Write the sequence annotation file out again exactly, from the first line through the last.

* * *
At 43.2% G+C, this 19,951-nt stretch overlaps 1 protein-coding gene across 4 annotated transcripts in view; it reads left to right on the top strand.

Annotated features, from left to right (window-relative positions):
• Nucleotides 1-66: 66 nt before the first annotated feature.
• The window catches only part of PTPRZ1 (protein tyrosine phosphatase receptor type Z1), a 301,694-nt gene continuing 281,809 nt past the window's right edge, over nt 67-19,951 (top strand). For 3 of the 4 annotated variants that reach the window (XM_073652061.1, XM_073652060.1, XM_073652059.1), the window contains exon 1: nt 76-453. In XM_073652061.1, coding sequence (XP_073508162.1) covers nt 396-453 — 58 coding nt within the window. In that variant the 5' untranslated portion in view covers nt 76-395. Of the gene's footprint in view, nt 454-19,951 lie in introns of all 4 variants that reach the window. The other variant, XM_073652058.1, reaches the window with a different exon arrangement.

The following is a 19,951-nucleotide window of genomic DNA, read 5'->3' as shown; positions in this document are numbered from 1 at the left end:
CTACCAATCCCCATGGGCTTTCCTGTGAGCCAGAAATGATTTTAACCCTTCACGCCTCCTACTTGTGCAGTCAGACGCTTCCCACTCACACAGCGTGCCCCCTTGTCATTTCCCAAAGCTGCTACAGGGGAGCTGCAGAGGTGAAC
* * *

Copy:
At 43.2% G+C, this 19,951-nt stretch overlaps 1 protein-coding gene across 4 annotated transcripts in view; it reads left to right on the top strand.

Annotated features, from left to right (window-relative positions):
• Nucleotides 1-66: 66 nt before the first annotated feature.
• The window catches only part of PTPRZ1 (protein tyrosine phosphatase receptor type Z1), a 301,694-nt gene continuing 281,809 nt past the window's right edge, over nt 67-19,951 (top strand). For 3 of the 4 annotated variants that reach the window (XM_073652061.1, XM_073652060.1, XM_073652059.1), the window contains exon 1: nt 76-453. In XM_073652061.1, coding sequence (XP_073508162.1) covers nt 396-453 — 58 coding nt within the window. In that variant the 5' untranslated portion in view covers nt 76-395. Of the gene's footprint in view, nt 454-19,951 lie in introns of all 4 variants that reach the window. The other variant, XM_073652058.1, reaches the window with a different exon arrangement.

The following is a 19,951-nucleotide window of genomic DNA, read 5'->3' as shown; positions in this document are numbered from 1 at the left end:
CTACCAATCCCCATGGGCTTTCCTGTGAGCCAGAAATGATTTTAACCCTTCACGCCTCCTACTTGTGCAGTCAGACGCTTCCCACTCACACAGCGTGCCCCCTTGTCATTTCCCAAAGCTGCTACAGGGGAGCTGCAGAGGTGAAC